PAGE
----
Consumer watchdogs in Europe and the US have lodged a joint complaint against the makers of top-selling internet-connected toys for failing basic privacy and security measures, and not keeping children safe.
A study by the Norwegian Consumer Council has identified major security flaws in the My Friend Cayla doll and i-QUE robot connected toys, specifically. Both are widely available in Europe and the US.
My Friend Cayla, for example, lets children ask her questions to which she responds, and plays games like noughts and crosses with them.
Based on the results of the Norwegian study, consumer organisations in seven European countries have filed complaints against Genesis Toys, which makes the devices, and ToyQuest, which makes their companion apps.
Alongside the Norwegian Consumer Council, complaints have been filed with national data protection authorities and consumer protection authorities by UFC Que Choisir in France, the Swedish Consumers’ Association in Sweden, the Consumers' Protection Centre (KEPKA) in Greece, Test Ankoop in Belgium, the Consumers’ Association of Ireland, and Consumentenbond in the Netherlands.
Four US groups, including the Electronic Privacy Information Centre (EPIC) and the Centre for Digital Democracy, have filed a complaint with the Federal Trade Commission.
The Norwegian tests found that, “with simple steps”, hackers can easily gain control of both toys through a mobile phone, and talk and listen through them without any kind of physical access.
The terms and conditions attached to the Cayla doll stipulate as well that, prior to use, customers must also consent that personal data can be used for targeted advertising, and that their information may be shared with unnamed third parties.
They must also accept these terms may change without notice.
Cayla also transfers data, including any communications with the dolls, to a US-based company called Nuance Communications, a speech recognition specialist that also provides technology for fraud detection and healthcare services.
The study says the Cayla doll, for example, will talk about Disney movies, and notes the app provider has a commercial relationship with Disney.
The European Consumer Organisation (BEUC) has sent letters about the matter to the European Commission, the European Union network of national data protection supervisors, and the International Consumer Protection and Enforcement Network (ICPEN).
Monique Goyens, Director General of BEUC, said: “Children are especially vulnerable, and are entitled to products and services that safeguard their rights to security and privacy.
"As long as manufacturers are not willing to take these issues seriously it is clear that this type of connected products is not suitable for children.”
Genesis Toys has distribution arrangements with Wal-Mart, Toys R Us, Amazon, Target, and K-Mart, variously, in the US, Norway, Sweden, Denmark, Australia, Netherlands, and the Middle East.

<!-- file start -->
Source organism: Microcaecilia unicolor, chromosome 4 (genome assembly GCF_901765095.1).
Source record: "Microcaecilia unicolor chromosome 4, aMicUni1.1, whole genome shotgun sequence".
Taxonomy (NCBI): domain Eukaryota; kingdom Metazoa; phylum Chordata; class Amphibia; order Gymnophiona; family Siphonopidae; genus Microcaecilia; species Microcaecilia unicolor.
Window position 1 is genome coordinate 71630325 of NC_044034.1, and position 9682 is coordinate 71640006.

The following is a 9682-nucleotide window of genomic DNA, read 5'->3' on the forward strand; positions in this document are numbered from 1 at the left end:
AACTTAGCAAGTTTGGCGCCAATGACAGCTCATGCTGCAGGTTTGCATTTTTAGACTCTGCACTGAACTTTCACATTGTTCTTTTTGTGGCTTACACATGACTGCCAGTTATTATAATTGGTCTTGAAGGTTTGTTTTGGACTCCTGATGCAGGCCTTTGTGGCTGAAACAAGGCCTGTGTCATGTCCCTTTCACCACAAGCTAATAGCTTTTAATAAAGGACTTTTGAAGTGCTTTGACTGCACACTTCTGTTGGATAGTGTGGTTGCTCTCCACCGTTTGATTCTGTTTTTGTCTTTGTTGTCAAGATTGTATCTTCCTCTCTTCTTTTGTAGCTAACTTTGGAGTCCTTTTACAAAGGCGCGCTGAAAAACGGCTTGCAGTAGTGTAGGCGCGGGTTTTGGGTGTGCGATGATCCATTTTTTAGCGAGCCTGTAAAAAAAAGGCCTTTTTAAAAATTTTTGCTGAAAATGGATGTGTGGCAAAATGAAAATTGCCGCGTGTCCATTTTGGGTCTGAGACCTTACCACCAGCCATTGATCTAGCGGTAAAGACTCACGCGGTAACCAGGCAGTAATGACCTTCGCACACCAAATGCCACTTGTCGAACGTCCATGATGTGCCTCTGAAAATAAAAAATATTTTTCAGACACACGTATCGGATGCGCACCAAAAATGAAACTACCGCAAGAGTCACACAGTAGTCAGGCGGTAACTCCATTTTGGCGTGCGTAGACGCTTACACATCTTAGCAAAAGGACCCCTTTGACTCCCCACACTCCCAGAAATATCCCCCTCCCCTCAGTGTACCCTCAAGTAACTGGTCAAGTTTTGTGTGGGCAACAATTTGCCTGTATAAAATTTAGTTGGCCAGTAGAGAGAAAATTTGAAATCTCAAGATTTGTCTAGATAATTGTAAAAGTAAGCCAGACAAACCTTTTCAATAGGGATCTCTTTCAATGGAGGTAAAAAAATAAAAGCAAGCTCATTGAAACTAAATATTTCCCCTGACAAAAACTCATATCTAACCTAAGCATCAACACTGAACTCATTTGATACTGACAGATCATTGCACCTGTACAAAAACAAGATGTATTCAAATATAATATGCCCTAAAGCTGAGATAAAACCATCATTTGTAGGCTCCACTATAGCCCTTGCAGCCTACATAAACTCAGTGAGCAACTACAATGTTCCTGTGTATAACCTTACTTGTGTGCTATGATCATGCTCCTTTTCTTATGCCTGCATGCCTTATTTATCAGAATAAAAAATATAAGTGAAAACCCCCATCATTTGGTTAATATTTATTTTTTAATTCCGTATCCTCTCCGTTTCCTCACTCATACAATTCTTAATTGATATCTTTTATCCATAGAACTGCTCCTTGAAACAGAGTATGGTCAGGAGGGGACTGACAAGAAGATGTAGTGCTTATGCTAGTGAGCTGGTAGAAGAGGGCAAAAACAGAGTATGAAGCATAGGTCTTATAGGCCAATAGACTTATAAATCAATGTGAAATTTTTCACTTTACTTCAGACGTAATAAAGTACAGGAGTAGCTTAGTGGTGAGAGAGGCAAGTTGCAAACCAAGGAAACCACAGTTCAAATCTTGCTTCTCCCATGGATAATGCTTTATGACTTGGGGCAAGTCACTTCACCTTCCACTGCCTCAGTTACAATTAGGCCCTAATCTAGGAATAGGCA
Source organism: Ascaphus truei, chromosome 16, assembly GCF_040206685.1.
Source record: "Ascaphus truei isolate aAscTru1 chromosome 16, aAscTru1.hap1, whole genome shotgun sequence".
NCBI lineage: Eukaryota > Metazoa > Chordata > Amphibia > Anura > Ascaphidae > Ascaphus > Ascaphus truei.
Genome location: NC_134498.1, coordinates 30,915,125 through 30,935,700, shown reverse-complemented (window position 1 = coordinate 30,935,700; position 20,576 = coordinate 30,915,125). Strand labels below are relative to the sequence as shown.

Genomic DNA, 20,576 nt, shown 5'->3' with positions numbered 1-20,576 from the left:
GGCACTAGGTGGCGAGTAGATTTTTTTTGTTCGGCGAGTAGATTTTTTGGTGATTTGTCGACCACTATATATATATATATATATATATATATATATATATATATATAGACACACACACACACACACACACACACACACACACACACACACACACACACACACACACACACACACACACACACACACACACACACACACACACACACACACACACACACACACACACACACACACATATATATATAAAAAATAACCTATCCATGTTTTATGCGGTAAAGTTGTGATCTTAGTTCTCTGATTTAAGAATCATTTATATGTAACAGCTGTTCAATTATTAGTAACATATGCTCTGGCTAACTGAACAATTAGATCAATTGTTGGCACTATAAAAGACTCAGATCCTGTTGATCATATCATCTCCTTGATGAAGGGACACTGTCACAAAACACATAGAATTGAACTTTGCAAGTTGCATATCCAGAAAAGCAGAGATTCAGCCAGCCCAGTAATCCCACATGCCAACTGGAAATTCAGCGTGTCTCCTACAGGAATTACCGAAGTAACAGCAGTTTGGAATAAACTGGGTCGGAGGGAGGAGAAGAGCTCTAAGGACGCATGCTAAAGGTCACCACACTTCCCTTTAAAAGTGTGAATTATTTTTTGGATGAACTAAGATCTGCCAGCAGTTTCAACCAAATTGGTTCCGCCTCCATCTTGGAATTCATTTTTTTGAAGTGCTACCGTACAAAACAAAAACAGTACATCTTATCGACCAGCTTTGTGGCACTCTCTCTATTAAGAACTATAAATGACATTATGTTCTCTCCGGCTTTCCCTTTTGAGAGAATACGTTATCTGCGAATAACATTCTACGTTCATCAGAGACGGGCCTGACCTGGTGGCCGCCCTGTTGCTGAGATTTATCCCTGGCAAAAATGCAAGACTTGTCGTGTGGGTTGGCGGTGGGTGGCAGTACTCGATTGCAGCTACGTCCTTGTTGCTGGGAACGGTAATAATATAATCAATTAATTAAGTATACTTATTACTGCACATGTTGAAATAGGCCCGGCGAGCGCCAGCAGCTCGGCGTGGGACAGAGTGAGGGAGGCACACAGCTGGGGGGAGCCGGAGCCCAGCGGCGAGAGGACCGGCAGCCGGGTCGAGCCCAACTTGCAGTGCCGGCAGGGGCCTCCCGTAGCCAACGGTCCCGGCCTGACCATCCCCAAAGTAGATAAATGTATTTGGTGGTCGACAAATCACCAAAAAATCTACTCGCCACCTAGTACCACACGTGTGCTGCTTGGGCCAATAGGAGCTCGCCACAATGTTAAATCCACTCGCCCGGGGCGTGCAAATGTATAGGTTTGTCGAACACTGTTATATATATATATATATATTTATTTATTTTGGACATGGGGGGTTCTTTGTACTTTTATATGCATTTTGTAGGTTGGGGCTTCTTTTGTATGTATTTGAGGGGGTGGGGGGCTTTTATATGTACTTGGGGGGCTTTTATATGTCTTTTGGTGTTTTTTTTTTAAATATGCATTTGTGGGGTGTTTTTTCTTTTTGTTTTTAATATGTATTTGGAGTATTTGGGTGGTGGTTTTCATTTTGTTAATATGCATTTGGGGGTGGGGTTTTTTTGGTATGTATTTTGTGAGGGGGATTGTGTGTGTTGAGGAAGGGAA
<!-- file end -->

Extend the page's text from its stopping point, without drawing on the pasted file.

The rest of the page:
British toy company Vivid distributes both products in the UK, France, Germany, Austria, Ireland, and Switzerland.
The Norwegian Consumer Council notes in its complaint to the Norwegian Directorate for Civil Protection the Cayla doll was named toy of the year in Norway and Sweden in 2014, according to a sticker on its packaging.
The Norwegian app for the doll has been downloaded from Google Play between 10,000 and 50,000 times, it said.
The app associated with the i-Que robot has been downloaded between 1,000 and 5,000 times from Google Play.
Tony Gee, Consultant at ethical hacking firm Pen Test Partners, told European Communications: “We applaud this action. It’s time manufacturers of IoT devices woke up and realised it is their responsibility to ensure they deliver safe and secure devices to end users.”
Pen Test Partners has also investigated the Cayla device, alongside such devices as connected thermostats and DVRs, and found its security and privacy to be inadequate.
“Cayla has no Bluetooth pairing mechanism, meaning as long as she is turned on anyone within range can connect to her,” said Gee.
Speaking at the European Communications/Mobile Europe IoT Conference 2016 last week, Gee demonstrated the Cayla doll works effectively as a Bluetooth speaker and microphone, with no pairing process.
“This means attackers could sit outside a child’s window and listen and talk to them, through their doll," said Gee.
"Not only that, the application is very poorly written with little regard for the potential for attackers to create malicious versions allowing modified versions to be created.”
Gee said IoT manufacturers should test for vulnerabilities as a matter of course, make devices remotely updateable, sign and check firmware updates, encrypt data and communications, and limit the personal data required for the service.
Goyens also made the point market supervision is becoming increasingly complex.
“The challenge to make sure European consumers are properly protected is huge and co-operation between authorities and consumer organisations is key,” she said.
“The fact that business malpractices spill over national borders is making this task even harder.”